app-root. Open the file
src/app/app.component.ts. Add the list of items inside the
AppComponentclass as an array of objects for each item. At this stage, each item only contains a title:
Putting info (resources) right inside your code is called hardcoding and is considered an especially bad practice. Eventually we'll get the list from an external source, but even if not, it's best to place mock data in their own files. But let's advance step-by-step, so defining items this way is okay for now.
*ngFor. It works like an enhanced loop in Java. The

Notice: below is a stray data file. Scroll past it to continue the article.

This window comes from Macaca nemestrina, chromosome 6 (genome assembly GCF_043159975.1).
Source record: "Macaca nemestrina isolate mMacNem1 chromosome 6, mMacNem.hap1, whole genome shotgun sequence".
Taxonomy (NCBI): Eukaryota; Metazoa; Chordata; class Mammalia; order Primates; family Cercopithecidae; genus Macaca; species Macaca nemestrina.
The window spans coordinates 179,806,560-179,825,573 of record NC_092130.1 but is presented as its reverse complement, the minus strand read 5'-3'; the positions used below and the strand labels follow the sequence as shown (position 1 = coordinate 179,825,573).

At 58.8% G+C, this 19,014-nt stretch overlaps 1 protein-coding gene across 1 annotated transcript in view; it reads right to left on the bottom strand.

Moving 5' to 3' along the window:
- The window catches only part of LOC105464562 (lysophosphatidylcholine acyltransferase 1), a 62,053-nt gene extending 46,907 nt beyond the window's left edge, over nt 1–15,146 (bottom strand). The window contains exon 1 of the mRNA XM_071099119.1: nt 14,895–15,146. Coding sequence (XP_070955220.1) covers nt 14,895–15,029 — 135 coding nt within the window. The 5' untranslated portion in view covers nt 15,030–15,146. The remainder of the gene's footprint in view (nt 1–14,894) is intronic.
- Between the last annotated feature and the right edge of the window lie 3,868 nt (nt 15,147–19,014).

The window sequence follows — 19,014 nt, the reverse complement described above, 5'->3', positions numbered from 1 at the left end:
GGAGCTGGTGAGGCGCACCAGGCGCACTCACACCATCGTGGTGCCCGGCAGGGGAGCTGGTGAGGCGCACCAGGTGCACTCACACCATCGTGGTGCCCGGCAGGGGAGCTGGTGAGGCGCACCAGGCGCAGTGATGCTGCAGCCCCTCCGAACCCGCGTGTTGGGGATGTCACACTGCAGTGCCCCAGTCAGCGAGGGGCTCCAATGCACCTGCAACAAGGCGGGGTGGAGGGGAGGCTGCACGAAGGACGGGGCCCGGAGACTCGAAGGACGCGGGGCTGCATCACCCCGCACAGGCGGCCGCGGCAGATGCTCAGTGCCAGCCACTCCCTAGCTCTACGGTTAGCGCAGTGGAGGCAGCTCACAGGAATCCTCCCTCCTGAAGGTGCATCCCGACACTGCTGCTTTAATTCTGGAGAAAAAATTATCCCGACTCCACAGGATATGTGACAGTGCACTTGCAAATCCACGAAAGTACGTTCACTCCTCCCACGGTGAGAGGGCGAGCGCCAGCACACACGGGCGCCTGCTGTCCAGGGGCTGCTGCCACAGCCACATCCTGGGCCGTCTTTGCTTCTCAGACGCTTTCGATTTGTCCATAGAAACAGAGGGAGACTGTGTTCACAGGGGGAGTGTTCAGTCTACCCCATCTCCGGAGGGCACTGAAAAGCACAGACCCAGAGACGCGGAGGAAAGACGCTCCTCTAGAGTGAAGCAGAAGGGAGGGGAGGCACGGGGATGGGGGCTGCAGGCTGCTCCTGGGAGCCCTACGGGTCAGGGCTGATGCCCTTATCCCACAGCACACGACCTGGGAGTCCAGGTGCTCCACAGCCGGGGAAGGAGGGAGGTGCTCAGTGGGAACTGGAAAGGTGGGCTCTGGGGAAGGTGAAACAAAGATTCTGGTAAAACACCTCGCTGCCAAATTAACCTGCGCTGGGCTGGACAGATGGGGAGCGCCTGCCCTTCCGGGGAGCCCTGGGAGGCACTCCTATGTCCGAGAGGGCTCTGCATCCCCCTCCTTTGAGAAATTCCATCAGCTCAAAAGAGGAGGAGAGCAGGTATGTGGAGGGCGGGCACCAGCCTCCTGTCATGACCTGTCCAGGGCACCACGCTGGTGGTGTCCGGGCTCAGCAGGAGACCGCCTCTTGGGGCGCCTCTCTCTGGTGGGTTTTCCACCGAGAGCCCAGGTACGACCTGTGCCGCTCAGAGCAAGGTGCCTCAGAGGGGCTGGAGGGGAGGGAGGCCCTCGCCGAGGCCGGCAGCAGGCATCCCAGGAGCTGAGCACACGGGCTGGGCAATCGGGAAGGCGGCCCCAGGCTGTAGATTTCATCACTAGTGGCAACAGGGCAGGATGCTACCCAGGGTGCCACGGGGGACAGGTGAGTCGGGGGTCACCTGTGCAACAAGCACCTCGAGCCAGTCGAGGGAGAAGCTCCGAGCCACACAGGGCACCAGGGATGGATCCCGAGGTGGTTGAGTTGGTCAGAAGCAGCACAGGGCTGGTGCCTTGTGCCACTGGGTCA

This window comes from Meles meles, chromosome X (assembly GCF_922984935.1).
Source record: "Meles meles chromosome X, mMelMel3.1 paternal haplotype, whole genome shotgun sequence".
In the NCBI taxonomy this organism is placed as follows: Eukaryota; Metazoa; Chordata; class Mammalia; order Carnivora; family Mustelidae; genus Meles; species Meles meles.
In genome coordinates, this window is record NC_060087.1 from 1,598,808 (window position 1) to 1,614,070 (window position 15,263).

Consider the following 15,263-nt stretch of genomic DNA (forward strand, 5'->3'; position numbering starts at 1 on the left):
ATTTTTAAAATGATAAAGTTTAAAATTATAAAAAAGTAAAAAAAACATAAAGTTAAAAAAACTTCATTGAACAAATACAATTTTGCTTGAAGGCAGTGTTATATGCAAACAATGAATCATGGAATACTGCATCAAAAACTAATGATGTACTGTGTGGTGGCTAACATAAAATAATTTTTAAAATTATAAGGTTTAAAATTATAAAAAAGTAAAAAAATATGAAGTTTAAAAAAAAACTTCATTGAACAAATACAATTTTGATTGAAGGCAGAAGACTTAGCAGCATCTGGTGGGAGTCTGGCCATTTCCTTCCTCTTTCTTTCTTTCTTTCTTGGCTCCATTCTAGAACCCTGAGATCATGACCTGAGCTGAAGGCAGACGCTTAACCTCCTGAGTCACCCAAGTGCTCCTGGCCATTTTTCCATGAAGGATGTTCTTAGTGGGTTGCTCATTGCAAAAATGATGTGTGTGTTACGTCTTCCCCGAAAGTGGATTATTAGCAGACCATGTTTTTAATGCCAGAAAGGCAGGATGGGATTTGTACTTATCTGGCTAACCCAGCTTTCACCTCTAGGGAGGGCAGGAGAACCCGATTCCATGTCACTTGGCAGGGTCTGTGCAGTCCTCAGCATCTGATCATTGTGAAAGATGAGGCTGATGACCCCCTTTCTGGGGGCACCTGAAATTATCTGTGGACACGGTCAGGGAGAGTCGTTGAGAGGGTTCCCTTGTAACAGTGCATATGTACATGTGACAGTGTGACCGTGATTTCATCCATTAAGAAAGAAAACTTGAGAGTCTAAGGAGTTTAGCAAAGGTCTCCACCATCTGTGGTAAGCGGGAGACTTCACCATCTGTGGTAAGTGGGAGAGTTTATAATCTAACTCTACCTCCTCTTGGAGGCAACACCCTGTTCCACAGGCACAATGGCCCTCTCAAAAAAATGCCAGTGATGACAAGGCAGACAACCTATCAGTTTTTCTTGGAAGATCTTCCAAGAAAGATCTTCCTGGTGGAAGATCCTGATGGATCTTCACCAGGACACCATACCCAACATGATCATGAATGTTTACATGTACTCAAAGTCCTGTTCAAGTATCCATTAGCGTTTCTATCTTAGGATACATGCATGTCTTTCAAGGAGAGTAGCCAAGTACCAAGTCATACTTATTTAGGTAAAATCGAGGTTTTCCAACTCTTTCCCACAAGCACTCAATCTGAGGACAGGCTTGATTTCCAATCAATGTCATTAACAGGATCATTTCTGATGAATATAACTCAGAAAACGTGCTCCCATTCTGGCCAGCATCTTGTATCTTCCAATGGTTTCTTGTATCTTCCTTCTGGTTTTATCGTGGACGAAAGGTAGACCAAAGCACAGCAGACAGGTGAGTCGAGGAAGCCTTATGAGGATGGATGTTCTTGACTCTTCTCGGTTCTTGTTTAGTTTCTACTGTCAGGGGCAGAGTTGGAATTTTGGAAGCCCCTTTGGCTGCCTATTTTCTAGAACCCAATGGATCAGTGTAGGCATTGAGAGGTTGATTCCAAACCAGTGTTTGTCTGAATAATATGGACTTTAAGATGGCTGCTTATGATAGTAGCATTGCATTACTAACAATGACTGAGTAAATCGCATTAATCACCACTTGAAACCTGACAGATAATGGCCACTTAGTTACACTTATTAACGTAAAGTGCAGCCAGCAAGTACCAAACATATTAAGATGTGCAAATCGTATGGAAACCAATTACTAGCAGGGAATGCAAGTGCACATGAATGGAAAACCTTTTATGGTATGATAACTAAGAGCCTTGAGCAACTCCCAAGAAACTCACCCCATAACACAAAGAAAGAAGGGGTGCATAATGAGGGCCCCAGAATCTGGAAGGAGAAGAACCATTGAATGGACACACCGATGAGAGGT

*notation causes Angular to use the current element as a template when rendering the list.
todoList, each item is assigned to the template variable
todoItem, and we can use this variable inside the element in which we define it (in this case the
lielement) and its children.
ngFordirective modifies the template at runtime by repeating the element it's called on and its content. Another directive, for example, is
ngIf, which receives a Boolean expression. Angular will only render the element and its content if the expression is true. It also needs the
*prefix because it uses the target element as a template, similar to the
*ngFordirective. For example:
userLoggedInshould be a member of the component, and have a true or false value. If it's true, the
h1element will be displayed. If false, the element will not exist in the DOM.
*). For example
ngClass, with which you can dynamically apply style and classes to the element.